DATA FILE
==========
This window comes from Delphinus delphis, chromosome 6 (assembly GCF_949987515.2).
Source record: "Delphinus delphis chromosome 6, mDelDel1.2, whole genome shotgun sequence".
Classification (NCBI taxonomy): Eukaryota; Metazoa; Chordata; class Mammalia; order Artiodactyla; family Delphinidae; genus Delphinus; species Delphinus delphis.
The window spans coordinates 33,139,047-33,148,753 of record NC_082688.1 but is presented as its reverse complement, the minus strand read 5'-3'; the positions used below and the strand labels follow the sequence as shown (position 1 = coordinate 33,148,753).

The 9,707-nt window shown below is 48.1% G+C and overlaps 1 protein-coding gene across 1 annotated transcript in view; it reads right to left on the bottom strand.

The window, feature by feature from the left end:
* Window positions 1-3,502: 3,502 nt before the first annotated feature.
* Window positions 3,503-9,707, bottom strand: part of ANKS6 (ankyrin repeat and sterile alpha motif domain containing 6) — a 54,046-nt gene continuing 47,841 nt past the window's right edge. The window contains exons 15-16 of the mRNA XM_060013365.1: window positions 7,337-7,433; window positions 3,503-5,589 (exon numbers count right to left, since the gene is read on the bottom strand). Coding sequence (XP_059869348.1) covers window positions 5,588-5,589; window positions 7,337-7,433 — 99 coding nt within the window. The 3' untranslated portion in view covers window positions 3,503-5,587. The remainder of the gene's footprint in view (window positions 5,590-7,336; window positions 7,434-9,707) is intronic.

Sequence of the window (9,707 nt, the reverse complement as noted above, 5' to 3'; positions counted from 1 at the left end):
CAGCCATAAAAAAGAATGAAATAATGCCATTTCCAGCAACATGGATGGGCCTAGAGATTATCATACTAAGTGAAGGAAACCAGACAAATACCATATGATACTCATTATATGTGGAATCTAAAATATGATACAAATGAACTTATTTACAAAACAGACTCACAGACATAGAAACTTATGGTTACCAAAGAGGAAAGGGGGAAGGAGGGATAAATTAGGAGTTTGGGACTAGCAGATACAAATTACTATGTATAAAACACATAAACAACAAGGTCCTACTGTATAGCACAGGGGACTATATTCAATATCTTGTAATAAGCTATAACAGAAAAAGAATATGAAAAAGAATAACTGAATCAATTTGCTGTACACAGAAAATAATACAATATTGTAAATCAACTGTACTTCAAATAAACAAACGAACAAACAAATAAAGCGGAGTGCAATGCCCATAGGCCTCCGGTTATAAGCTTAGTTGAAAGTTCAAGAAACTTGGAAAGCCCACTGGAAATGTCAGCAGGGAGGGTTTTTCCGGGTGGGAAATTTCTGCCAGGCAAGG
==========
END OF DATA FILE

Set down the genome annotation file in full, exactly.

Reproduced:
This window comes from Delphinus delphis, chromosome 6 (assembly GCF_949987515.2).
Source record: "Delphinus delphis chromosome 6, mDelDel1.2, whole genome shotgun sequence".
Classification (NCBI taxonomy): Eukaryota; Metazoa; Chordata; class Mammalia; order Artiodactyla; family Delphinidae; genus Delphinus; species Delphinus delphis.
The window spans coordinates 33,139,047-33,148,753 of record NC_082688.1 but is presented as its reverse complement, the minus strand read 5'-3'; the positions used below and the strand labels follow the sequence as shown (position 1 = coordinate 33,148,753).

The 9,707-nt window shown below is 48.1% G+C and overlaps 1 protein-coding gene across 1 annotated transcript in view; it reads right to left on the bottom strand.

The window, feature by feature from the left end:
* Window positions 1-3,502: 3,502 nt before the first annotated feature.
* Window positions 3,503-9,707, bottom strand: part of ANKS6 (ankyrin repeat and sterile alpha motif domain containing 6) — a 54,046-nt gene continuing 47,841 nt past the window's right edge. The window contains exons 15-16 of the mRNA XM_060013365.1: window positions 7,337-7,433; window positions 3,503-5,589 (exon numbers count right to left, since the gene is read on the bottom strand). Coding sequence (XP_059869348.1) covers window positions 5,588-5,589; window positions 7,337-7,433 — 99 coding nt within the window. The 3' untranslated portion in view covers window positions 3,503-5,587. The remainder of the gene's footprint in view (window positions 5,590-7,336; window positions 7,434-9,707) is intronic.

Sequence of the window (9,707 nt, the reverse complement as noted above, 5' to 3'; positions counted from 1 at the left end):
CAGCCATAAAAAAGAATGAAATAATGCCATTTCCAGCAACATGGATGGGCCTAGAGATTATCATACTAAGTGAAGGAAACCAGACAAATACCATATGATACTCATTATATGTGGAATCTAAAATATGATACAAATGAACTTATTTACAAAACAGACTCACAGACATAGAAACTTATGGTTACCAAAGAGGAAAGGGGGAAGGAGGGATAAATTAGGAGTTTGGGACTAGCAGATACAAATTACTATGTATAAAACACATAAACAACAAGGTCCTACTGTATAGCACAGGGGACTATATTCAATATCTTGTAATAAGCTATAACAGAAAAAGAATATGAAAAAGAATAACTGAATCAATTTGCTGTACACAGAAAATAATACAATATTGTAAATCAACTGTACTTCAAATAAACAAACGAACAAACAAATAAAGCGGAGTGCAATGCCCATAGGCCTCCGGTTATAAGCTTAGTTGAAAGTTCAAGAAACTTGGAAAGCCCACTGGAAATGTCAGCAGGGAGGGTTTTTCCGGGTGGGAAATTTCTGCCAGGCAAGG